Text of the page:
The New Untouchables

Anxiety over AIDS is verging on hysteria in some parts of the country

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Concern is growing over the possible spread of AIDS in prisons. In Denver, nervous officials quarantined a 16-year-old, convicted of carrying a concealed weapon, because he had tested positive for the AIDS virus. He ate off disposable plates, which, along with his bed linen, were incinerated after being handled with gloves and double-bagged. Later tests showed he did not have the disease. In prisons where sodomy and drug use are commonplace, some inmates are fatalistic. Says Nadim Khoury, chief of health services for the California department of corrections: "They say, 'What more can happen to us? I'm sentenced for life.' " Many AIDS victims have nowhere to go: they have been turned out of their homes by fearful roommates or families, and their money has been exhausted by heavy medical bills. The problem is especially poignant in the case of orphans and abandoned children; in Florida's Dade County, one of these youngsters with AIDS is being raised in a county hospital. In New York City, the Roman Catholic archdiocese tried to set up an AIDS shelter in an unused convent on the Upper West Side, but backed off when parishioners refused to send their children to the neighboring parochial school. The privately run AIDS Resource Center in Manhattan managed to find housing for 21 victims in four buildings, and persuaded the city to pick up part of the cost. At $700 a month, it is cheaper to house them in these apartments than to leave them in city hospitals (cost: at least $4,000 a week).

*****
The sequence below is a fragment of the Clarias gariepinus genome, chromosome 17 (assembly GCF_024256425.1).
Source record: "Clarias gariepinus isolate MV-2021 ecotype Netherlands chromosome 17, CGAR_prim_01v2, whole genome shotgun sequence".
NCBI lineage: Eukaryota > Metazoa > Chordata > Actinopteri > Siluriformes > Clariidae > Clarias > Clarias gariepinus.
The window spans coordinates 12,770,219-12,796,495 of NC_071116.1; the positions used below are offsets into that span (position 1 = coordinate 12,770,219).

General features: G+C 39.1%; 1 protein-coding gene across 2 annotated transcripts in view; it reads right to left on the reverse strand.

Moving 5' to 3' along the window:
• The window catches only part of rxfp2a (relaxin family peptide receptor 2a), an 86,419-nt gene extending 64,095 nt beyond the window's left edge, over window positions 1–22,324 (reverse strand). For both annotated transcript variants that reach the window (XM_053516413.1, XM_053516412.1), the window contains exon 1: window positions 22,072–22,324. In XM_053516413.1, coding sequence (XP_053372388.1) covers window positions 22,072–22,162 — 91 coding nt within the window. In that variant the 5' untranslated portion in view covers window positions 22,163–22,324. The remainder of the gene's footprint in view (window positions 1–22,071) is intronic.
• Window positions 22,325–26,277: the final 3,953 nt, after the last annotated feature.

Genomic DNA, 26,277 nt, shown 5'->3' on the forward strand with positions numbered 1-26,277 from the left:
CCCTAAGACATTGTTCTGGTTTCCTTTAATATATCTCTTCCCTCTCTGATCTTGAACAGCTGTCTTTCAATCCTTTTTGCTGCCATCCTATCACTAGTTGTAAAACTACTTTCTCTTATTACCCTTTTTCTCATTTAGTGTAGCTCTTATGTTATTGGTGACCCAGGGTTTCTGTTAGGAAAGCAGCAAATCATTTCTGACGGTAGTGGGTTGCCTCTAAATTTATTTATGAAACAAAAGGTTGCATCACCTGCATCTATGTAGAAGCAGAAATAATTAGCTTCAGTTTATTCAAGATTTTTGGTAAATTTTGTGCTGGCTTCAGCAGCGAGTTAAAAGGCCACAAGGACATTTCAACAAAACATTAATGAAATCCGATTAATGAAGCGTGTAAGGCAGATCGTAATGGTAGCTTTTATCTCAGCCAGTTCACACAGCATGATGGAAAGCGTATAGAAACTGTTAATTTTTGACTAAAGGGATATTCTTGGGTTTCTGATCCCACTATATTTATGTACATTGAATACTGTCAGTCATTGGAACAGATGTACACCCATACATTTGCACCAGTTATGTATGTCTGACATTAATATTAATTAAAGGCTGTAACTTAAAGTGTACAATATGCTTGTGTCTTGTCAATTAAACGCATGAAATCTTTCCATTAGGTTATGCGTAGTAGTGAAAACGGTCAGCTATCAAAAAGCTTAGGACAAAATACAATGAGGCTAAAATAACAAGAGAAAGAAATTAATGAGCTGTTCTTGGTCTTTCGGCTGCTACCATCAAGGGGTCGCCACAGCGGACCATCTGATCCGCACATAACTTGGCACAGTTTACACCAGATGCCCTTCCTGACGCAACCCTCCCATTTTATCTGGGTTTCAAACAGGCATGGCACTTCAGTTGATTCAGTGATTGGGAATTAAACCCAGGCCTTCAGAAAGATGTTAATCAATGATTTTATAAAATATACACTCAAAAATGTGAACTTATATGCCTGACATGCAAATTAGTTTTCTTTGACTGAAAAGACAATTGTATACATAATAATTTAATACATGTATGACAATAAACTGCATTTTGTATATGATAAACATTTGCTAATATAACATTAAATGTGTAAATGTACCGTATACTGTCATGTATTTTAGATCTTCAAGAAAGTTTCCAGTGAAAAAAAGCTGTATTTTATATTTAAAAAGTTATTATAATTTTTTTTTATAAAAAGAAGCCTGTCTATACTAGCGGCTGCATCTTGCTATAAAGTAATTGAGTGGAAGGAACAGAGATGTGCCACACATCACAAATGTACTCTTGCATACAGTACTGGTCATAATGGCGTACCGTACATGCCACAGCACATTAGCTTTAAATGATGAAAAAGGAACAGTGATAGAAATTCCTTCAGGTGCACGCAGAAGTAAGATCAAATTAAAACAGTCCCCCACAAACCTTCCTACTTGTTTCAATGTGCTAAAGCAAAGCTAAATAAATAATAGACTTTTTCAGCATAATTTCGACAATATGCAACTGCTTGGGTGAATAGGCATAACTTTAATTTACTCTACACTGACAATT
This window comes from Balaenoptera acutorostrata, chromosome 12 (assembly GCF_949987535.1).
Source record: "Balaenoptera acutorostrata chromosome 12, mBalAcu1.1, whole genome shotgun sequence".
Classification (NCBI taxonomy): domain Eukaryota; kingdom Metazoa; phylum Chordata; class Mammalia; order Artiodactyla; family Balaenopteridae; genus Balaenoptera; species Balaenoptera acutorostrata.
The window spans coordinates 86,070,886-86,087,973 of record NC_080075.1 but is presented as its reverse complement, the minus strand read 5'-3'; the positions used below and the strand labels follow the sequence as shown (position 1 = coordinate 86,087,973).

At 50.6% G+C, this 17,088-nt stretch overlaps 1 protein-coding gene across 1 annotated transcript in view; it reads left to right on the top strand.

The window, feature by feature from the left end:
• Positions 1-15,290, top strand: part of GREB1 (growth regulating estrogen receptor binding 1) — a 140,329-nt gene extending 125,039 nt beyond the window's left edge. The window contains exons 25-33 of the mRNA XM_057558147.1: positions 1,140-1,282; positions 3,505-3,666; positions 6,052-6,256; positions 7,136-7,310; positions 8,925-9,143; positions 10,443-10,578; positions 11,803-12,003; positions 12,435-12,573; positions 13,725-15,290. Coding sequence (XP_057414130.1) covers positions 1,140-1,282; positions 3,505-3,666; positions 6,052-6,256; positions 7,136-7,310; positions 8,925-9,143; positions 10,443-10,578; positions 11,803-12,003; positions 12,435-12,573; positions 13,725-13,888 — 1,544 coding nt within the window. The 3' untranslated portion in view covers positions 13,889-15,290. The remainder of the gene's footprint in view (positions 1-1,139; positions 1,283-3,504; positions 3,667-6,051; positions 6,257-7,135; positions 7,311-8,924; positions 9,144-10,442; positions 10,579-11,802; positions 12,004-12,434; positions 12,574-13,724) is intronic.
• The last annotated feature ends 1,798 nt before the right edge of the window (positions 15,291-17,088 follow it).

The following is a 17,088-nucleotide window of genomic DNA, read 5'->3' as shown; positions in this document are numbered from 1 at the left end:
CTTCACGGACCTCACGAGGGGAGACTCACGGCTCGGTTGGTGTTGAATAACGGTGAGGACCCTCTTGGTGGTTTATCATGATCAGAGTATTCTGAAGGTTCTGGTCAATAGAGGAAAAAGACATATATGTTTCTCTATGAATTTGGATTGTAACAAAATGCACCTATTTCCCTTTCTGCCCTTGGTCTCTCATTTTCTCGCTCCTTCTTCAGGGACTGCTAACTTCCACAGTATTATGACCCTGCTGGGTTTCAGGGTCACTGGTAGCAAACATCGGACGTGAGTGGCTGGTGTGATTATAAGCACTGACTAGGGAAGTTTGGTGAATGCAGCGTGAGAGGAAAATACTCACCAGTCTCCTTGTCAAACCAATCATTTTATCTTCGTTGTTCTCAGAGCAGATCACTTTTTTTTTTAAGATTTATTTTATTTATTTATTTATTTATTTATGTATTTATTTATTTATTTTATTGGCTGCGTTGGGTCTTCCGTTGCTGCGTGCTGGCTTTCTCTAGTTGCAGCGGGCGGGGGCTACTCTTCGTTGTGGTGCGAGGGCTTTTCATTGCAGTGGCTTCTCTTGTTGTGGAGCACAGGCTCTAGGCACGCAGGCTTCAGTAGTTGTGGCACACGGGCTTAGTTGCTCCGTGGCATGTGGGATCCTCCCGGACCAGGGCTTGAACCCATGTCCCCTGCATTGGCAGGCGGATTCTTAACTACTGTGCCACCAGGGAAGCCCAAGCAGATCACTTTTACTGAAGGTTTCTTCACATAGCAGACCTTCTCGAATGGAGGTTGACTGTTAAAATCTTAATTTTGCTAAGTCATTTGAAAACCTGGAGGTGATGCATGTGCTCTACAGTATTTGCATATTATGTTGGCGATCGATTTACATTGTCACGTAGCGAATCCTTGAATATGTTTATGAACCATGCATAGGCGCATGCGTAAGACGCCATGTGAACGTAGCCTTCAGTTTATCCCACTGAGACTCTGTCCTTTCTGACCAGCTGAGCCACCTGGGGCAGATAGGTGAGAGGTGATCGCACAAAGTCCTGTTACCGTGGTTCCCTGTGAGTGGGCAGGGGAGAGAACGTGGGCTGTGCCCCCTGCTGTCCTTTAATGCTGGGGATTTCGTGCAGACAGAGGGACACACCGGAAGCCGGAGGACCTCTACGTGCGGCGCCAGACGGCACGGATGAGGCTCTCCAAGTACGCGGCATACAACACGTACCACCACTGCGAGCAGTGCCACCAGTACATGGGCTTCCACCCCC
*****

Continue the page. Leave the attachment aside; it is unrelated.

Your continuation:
The search for housing can become blackly absurd. When an AIDS crisis center in Atlanta tried to rent a home for victims, real estate agents refused to help them. One even ordered the center's representative, who did not have AIDS, out of his car. "There's just too much I don't know about this disease," the panicked agent protested. "I have kids. I didn't know what you wanted this property for." The center finally found a house for AIDS victims by keeping their ailment secret. Bounced around by unnerved officials, some AIDS sufferers have become pitiful nomads. Fabian Bridges, diagnosed in Houston as having AIDS, wandered to Indianapolis, where he was arrested for stealing a bicycle. When a local judge, John Downer, heard that Bridges had AIDS, he reached into his pocket, gave the defendant $20 and told deputies to put him on a bus for Cleveland. Bridges, 30, was supposed to visit his mother there. Instead, he took to the streets, where he began peddling sex. The city offered Bridges medical aid and lodging, but he drifted from one shelter to another before getting arrested on a street corner for disorderly conduct. Released, he was last reported heading for Houston to "pick up his van." Cleveland officials, who cannot find any legal authority to incarcerate him indefinitely, were noticeably relieved to hear that he had left town.

When their condition is found out, AIDS victims often encounter severe discrimination on the job. Hairdressers, barbers and food handlers are routinely fired. In New York, AIDS victims fired from their jobs have brought more than 150 cases of discrimination. All have been settled with back pay or reinstatement.

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